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Ruphus - New Born Day CD (album) cover




Heavy Prog

3.93 | 88 ratings

From, the ultimate progressive rock music website

4 stars The prolific Norwegian label Karisma Records (situated in the wonderful city Bergen) hosts of a lot of known native prog bands, from Airbag, Virus and Magic Pie to Nordagust, Bj'rn Riis (Airbag) and Wobbler. One of Karisma its latest releases is the reissue of the highly acclaimed debut album from Norwegian formation Ruphus.

Ruphus was founded early 1970, the band signed with famous record label Polydor in 1973 and released six studio albums and one compilation between 1973 and 1979. During the years their sound gradually turned from harder-edged prog to more jazzrock oriented. Ruphus had good album sales after their breakthrough album Let Your Light Shine (1976), then got some airplay and toured successfully in Germany. Due to multiple line-up changes the band dissolved eventually in the early Eighties, but in the 2000s Ruphus did a number of reunion concerts.

An important part of their sound on this debut album is the interplay between the Hammond organ and the harder-edged guitar, reminding me of the Early British Progressive Rock Movement (somewhere between Atomic Rooster and Fruupp). Most songs contain catchy beats and sumptuous eruptions, blended with male vocals (with a strong accent) and female vocals, her raw, powerful and emotional sound evokes to me female singer Inga Rumpf (from contemporary German band Frumpy). The strong element in Ruphus its music is delivering variety in atmospheres and instruments, topped with a passionate approach.

A fiery electric guitar solo and a swirling Hammond solo, blended with duo vocals, in the opener Coloured Dreams.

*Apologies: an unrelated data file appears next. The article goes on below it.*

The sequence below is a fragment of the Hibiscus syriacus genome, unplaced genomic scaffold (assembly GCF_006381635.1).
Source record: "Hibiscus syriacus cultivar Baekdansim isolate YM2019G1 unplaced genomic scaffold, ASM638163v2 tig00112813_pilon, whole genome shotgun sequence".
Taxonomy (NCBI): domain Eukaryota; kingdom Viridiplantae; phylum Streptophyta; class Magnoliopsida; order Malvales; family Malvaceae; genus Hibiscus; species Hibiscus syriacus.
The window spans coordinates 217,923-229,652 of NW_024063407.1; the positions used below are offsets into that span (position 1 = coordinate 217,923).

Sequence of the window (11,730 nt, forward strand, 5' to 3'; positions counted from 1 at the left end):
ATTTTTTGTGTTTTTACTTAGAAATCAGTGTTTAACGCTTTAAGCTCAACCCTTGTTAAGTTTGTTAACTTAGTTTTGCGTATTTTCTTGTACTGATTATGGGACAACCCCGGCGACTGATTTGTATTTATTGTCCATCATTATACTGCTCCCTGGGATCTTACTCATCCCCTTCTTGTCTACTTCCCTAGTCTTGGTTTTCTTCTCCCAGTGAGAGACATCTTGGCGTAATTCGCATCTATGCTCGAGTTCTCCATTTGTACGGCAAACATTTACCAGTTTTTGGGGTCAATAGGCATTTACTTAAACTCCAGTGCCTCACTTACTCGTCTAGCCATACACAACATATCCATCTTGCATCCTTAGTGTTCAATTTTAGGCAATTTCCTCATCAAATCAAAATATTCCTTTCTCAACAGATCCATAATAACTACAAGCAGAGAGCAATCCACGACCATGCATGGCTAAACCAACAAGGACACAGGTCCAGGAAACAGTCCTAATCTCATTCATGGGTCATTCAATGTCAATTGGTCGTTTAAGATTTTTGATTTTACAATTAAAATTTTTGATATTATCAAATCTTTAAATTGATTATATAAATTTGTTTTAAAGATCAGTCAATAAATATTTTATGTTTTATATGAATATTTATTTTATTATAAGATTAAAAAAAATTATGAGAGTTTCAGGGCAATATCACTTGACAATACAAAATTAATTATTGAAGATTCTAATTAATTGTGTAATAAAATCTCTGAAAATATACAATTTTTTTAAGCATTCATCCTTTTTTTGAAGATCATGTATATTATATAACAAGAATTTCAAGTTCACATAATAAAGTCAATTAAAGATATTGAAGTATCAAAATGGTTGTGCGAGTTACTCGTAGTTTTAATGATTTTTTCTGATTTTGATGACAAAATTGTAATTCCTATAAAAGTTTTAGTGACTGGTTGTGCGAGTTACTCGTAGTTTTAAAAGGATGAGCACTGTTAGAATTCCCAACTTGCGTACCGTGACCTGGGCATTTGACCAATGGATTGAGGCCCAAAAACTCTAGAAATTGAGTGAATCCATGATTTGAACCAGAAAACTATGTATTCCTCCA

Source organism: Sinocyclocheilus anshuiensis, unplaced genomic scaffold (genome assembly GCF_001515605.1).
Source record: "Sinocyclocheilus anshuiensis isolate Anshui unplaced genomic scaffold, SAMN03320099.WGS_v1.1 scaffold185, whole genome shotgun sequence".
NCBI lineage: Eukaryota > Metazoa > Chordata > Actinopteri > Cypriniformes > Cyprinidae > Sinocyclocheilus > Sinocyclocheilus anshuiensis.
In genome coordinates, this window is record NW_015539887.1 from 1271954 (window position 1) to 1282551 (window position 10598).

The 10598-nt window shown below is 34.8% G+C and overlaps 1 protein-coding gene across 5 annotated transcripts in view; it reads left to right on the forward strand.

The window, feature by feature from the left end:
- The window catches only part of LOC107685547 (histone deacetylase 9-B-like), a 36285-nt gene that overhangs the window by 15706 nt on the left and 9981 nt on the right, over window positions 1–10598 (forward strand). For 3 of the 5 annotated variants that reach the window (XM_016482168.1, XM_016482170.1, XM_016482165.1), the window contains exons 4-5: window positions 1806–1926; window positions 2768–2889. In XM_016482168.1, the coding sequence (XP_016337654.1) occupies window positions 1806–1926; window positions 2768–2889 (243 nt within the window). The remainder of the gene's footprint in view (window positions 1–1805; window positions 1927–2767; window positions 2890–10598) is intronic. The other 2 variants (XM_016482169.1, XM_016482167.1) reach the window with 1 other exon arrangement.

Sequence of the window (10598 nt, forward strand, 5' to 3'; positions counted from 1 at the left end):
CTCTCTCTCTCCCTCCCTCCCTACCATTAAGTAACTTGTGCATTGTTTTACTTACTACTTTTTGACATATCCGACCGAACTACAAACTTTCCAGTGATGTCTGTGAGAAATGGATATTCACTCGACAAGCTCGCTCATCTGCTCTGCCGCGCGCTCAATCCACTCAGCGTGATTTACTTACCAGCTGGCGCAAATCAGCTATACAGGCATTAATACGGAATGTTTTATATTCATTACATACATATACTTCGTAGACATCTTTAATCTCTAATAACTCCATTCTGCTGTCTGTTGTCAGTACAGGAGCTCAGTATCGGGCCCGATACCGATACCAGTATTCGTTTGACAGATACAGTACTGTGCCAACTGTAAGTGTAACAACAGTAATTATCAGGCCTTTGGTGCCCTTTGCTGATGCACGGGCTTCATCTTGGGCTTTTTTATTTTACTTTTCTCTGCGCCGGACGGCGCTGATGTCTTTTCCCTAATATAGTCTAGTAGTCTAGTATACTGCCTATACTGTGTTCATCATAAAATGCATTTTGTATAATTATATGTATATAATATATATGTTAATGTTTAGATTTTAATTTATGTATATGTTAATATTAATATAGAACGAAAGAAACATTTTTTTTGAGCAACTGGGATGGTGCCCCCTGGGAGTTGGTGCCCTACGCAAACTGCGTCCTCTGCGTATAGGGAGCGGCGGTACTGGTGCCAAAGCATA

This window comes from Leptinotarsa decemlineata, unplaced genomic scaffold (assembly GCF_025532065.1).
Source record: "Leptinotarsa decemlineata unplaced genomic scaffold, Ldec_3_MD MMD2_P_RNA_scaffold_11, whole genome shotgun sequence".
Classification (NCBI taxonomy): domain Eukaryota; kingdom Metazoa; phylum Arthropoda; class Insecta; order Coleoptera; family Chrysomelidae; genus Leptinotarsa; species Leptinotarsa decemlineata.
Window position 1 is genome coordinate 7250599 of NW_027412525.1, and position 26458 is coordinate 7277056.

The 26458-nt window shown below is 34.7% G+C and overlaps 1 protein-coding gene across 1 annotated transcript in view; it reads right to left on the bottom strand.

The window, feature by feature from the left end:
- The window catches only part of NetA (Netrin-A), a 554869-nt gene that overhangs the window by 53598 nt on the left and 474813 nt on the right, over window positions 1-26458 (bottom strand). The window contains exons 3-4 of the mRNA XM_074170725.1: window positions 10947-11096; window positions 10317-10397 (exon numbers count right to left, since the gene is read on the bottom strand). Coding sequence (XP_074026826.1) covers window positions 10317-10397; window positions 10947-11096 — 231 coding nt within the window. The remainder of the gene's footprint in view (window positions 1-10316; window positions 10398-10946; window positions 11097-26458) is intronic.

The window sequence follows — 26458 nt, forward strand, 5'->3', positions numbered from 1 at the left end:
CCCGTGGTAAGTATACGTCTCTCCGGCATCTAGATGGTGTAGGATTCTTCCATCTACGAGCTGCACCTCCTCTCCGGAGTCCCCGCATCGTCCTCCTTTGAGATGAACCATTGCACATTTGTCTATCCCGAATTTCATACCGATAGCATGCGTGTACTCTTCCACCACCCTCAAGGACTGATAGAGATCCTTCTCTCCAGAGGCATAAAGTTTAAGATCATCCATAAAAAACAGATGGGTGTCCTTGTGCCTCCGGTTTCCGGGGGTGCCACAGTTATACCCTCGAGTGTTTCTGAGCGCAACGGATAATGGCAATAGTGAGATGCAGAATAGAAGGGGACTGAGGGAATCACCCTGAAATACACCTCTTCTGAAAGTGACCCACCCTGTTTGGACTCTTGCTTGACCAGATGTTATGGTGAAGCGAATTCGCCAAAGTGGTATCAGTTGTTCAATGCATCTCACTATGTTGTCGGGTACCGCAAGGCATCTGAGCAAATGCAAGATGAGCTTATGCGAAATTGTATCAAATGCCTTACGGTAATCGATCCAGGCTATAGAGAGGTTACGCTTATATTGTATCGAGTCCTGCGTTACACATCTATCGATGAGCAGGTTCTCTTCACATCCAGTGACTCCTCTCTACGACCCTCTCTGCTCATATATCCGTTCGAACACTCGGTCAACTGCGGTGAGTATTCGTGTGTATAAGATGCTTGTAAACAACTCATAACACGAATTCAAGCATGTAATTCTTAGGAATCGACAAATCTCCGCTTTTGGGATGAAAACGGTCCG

First acoustic rhythm guitar and synthesizer flights, and then a swinging mid-tempo with powerful drums and a flute solo in Scientific Ways.

Bombastic Hammond, fiery wah-wah guitar and a powerful saxophone solo in Still Alive.

First a dreamy atmosphere with flute and piano and then a swinging rhythm with wah-wah guitar and in the end subtle piano in The Man Who Started It All.

From bombastic with Hammond and raw but very passionate female vocals (evoking Inga Rumpf from Frumpy) or a churchy organ sound, to dreamy with mellow organ and a catchy beat with rock guitar, and in the end subtle acoustic guitar in the compelling Trapped In A Game.

Powerful Hammond and wah-wah guitar in the titletrack.

The highlight and most varied composition is the epic final song Day After Tomorrow. It starts with swinging Hammond, a Yes- like bass sound and vocal harmonies (evoking The Byrds), then dreamy with a churchy organ sound, gradually turning into a bombastic final part featuring intense vocals, strong drums, delicate piano work and in the end topped with inspired duo vocals, very compelling and a splendid conclusion of this album!

I am very pleased with the way Ruphus has captured that unique early Seventies prog spirit (passion, skills and adventure), a true gem in the Norwegian prog history!

This review was recently published in a slightly different version on Dutch prog website Background Magazine.

TenYearsAfter | 4/5 |


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